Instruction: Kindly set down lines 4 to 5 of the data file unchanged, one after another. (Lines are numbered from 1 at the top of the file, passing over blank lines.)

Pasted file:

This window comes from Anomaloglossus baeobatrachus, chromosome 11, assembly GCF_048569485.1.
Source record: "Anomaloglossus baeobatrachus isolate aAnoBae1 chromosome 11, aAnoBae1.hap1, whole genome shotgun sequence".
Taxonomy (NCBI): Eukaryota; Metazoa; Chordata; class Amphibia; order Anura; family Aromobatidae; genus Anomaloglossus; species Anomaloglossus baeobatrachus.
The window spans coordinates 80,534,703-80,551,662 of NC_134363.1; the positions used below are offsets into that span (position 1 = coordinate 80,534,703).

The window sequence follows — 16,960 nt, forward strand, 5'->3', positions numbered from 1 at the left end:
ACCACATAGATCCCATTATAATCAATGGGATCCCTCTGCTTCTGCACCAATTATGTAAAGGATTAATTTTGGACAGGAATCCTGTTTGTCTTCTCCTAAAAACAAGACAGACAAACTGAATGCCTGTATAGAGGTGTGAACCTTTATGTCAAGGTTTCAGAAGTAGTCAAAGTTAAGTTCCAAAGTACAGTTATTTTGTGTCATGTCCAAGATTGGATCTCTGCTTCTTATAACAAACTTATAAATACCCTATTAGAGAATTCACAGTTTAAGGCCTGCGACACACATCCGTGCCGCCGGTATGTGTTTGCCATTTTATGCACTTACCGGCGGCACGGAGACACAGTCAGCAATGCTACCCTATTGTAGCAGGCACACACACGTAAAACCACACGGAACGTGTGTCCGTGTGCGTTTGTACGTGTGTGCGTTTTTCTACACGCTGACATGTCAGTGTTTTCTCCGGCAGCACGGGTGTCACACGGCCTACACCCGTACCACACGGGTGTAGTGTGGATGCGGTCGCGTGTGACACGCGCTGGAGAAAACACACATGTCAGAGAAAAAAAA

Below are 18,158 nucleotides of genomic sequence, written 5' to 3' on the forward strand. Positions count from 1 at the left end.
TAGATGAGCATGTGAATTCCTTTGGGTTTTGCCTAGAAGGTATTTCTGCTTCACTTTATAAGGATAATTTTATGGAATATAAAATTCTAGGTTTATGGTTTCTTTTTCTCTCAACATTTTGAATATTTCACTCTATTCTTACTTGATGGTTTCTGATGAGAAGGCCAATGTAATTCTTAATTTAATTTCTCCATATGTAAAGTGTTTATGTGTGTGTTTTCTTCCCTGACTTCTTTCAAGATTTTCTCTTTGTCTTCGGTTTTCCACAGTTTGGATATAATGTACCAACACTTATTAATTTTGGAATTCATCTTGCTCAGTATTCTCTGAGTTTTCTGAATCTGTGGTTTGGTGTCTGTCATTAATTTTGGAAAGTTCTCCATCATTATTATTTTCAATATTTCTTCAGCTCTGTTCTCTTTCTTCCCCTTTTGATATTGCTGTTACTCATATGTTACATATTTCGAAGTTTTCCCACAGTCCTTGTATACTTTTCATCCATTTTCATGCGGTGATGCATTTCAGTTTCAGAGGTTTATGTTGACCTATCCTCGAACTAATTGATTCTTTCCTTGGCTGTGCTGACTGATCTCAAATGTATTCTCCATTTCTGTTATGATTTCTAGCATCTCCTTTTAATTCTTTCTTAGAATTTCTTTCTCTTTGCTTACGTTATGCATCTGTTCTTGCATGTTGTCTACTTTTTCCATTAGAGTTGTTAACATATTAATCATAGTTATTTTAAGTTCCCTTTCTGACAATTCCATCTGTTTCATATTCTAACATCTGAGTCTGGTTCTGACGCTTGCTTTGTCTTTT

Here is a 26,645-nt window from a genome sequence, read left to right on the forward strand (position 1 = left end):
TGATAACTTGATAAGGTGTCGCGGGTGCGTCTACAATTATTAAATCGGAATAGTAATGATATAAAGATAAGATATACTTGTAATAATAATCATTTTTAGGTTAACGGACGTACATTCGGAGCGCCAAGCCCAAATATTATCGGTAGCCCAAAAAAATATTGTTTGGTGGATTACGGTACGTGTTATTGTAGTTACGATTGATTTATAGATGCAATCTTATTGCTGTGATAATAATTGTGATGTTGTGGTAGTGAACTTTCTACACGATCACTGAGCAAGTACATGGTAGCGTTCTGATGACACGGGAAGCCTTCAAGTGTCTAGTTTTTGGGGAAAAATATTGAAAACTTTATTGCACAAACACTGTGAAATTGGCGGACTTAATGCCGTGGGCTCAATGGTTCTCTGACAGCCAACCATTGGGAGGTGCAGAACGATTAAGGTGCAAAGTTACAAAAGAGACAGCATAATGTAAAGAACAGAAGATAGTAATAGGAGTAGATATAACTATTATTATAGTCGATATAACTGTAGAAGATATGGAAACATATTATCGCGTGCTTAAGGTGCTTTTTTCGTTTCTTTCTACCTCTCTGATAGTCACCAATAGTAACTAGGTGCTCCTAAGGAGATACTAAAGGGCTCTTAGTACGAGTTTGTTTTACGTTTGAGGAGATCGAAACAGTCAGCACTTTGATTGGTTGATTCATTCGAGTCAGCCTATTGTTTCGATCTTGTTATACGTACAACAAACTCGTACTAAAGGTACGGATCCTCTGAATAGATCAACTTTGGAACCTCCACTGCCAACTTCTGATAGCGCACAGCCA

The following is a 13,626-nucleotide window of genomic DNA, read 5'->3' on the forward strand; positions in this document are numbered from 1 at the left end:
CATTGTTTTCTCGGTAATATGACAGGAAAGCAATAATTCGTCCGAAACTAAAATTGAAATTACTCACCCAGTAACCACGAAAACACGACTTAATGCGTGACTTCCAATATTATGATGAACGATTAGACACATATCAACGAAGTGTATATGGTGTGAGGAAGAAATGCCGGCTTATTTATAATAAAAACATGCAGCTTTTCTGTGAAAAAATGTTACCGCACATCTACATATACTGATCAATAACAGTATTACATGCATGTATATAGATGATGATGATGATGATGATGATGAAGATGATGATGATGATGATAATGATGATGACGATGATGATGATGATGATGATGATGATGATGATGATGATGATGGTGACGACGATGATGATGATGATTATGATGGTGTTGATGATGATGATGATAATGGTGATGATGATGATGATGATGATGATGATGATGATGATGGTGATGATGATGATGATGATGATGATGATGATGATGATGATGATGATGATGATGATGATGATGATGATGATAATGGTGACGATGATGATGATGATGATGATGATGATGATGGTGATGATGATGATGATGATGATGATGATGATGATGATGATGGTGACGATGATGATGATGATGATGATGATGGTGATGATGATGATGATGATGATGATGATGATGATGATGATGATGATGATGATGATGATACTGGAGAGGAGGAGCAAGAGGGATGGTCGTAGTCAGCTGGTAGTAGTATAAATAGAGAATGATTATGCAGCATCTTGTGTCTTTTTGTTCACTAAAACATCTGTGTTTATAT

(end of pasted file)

The window spans coordinates 80,534,703-80,551,662 of NC_134363.1; the positions used below are offsets into that span (position 1 = coordinate 80,534,703).

The window sequence follows — 16,960 nt, forward strand, 5'->3', positions numbered from 1 at the left end: